\displaystyle \prod r_i , which should really be written as \displaystyle \prod_{i=1}^n r_i

    Means:

    \displaystyle r_1 \times r_2 \times r_3 \times  \cdots \times r_n

    So looking back at the equation involving this capital pi, what we're trying to say is that the product of all the roots of the equation is equal to a0, the constant term of the polynomial. This is similar to what I said about fgh being equal to 26. The (-1)^n bit just comes about because if, say, 5 is a root of the equation, then in the factorised form it's going to appear as (x minus 5). When all these roots are multiplied together you'll potentially get a minus term floating around, depending on just how many things you multiply together.

    r_i \not = r_j if i \not= j

    This is just a fancy way of saying that the roots are all different. The second root of the equation, r2, is not equal to the fifth root of the equation, r5. Nor is the fifth root equal to the fourth root, and so on. The i just stands in for any number, as does j. When you run through all the combinations of roots, if you ask yourself, say, whether the third root of the equation equals the third root of the equation, the answer is obviously yes. Thus the i =/= j just says that the roots are all different, providing you don't consider the same root twice in your comparisons.

    r_i \in N

    This is just a fancy way of saying the roots are integers.
    • 4 followers
    Offline

    ReputationRep:
    (Original post by porkstein)
    TheMagicMan is being almost deliberately confusing, introducing notation that simply isn't necessary for this question. He's essentially just expressing what the question says in words with symbols, presumably because that satisfies him or something. I can't see how he could've thought it would help you in any way.

    It really isn't relevant, but in case you'd like to know what he means (it's not as hard as it looks):

    \displaystyle\sum_{i=0}^n a_i x^i

    Means:

    \displaystyle a_0 x^0 + a_1 x + a_2 x^2 + a_3 x^3 + \cdots + a_n x^n

    a4 just represents some general constant that is multiplied by the x4 term. You could call it "the x4 coefficient". As such the expression above involving that capital sigma (the big E-like symbol) is just a way of expressing some general polynomial (of degree n).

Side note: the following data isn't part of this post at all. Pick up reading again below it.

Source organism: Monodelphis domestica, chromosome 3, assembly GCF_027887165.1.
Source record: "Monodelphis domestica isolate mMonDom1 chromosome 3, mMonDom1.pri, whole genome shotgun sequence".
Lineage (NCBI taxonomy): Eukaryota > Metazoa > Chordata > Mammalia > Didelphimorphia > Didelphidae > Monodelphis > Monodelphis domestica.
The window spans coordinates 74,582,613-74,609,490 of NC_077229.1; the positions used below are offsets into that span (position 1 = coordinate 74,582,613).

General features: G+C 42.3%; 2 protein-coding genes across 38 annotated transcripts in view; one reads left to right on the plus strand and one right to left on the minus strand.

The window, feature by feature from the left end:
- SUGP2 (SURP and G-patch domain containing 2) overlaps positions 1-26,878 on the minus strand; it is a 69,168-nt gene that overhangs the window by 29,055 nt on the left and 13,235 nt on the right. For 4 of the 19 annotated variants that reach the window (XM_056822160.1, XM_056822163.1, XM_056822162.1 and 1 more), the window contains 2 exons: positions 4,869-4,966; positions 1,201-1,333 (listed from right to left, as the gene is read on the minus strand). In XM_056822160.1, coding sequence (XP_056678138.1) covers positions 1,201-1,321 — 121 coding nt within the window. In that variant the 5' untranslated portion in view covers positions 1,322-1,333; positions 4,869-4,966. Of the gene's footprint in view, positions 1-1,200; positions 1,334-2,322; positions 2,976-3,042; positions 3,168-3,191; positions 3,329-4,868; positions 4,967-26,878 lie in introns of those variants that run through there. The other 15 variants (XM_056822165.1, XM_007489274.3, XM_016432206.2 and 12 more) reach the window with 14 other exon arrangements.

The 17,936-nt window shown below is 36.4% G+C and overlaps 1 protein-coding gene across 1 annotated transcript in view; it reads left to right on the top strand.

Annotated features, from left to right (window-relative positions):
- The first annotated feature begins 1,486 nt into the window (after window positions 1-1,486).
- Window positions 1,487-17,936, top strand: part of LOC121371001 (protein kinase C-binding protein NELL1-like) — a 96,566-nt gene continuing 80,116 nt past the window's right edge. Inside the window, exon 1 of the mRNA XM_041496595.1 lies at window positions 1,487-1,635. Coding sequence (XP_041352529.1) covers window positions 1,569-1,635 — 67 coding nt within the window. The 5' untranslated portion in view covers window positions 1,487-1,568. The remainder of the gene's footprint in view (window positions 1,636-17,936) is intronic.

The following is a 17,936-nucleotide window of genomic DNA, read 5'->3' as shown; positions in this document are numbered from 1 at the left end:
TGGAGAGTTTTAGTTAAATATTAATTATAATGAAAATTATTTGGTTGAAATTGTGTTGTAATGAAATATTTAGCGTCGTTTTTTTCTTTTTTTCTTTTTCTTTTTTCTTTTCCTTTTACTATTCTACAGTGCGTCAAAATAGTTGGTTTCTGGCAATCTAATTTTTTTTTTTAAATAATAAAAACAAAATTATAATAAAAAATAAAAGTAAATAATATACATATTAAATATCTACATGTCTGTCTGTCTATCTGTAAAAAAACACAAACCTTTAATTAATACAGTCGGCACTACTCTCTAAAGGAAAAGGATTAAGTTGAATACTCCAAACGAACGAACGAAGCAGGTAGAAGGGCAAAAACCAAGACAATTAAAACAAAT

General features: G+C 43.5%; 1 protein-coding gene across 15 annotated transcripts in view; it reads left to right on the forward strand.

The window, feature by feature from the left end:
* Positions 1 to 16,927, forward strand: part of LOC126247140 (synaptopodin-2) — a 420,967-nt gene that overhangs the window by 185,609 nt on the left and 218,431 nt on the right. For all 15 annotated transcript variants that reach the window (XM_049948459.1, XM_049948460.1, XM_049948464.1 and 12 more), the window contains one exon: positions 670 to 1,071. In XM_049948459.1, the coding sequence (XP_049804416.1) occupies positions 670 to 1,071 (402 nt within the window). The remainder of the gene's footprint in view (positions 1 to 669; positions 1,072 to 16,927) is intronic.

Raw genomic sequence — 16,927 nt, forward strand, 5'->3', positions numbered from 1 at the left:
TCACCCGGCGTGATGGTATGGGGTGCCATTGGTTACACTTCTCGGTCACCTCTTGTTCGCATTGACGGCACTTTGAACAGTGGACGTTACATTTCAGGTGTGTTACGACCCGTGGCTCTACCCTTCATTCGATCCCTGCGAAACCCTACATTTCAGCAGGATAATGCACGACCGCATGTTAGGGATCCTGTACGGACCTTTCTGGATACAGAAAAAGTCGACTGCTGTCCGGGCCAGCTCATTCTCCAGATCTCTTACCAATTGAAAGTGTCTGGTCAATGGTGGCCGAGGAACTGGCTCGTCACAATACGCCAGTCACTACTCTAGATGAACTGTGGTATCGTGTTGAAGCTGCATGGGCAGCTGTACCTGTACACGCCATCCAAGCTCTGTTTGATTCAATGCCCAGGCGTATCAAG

\displaystyle \prod r_i , which should really be written as \displaystyle \prod_{i=1}^n r_i

    Means:

    \displaystyle r_1 \times r_2 \times r_3 \times  \cdots \times r_n

    So looking back at the equation involving this capital pi, what we're trying to say is that the product of all the roots of the equation is equal to a0, the constant term of the polynomial. This is similar to what I said about fgh being equal to 26. The (-1)^n bit just comes about because if, say, 5 is a root of the equation, then in the factorised form it's going to appear as (x minus 5). When all these roots are multiplied together you'll potentially get a minus term floating around, depending on how many things you multiply together.

    r_i \not = r_j if i \not= j

    This is just a fancy way of saying that the roots are all different. The second root of the equation, r2, is not equal to the fifth root of the equation, r5. Nor is the fifth root equal to the fourth root, and so on. The i just stands in for any number, as does j. When you run through all the combinations of roots, if you ask yourself, say, whether the third root of the equation equals the third root of the equation, the answer is obviously yes. Thus the i =/= j just says that the roots are all different, providing you don't consider the same root twice in your comparisons.

    r_i \in N

    This is just a fancy way of saying the roots are integers.
    There's really only one hint that's helpful in this problem...that the product of the roots is equal to the coefficient of x^0...as for the notation, it's a lot quicker than words, and most users of this site would understand it.

    Also, when there is an 'obvious' range for the summation and product limits, there is really no need to put them on.

    Anyhow, like most people here, I'm just trying to help, so...
    • 1 follower
    Offline

    ReputationRep:
    (Original post by TheMagicMan)
    ...
    It's certainly not quicker than words - I highly doubt it took you longer to write that 'helpful hint' than the mess of LaTeX you gave him. Given the OP is asking a question about additional maths, which even if one didn't know was a qualification for 16 year-olds is (from the question) evidently not particularly advanced stuff, I find it highly unlikely that (s)he would be comfortable throwing around summations and products and terms with subscript i in that fashion.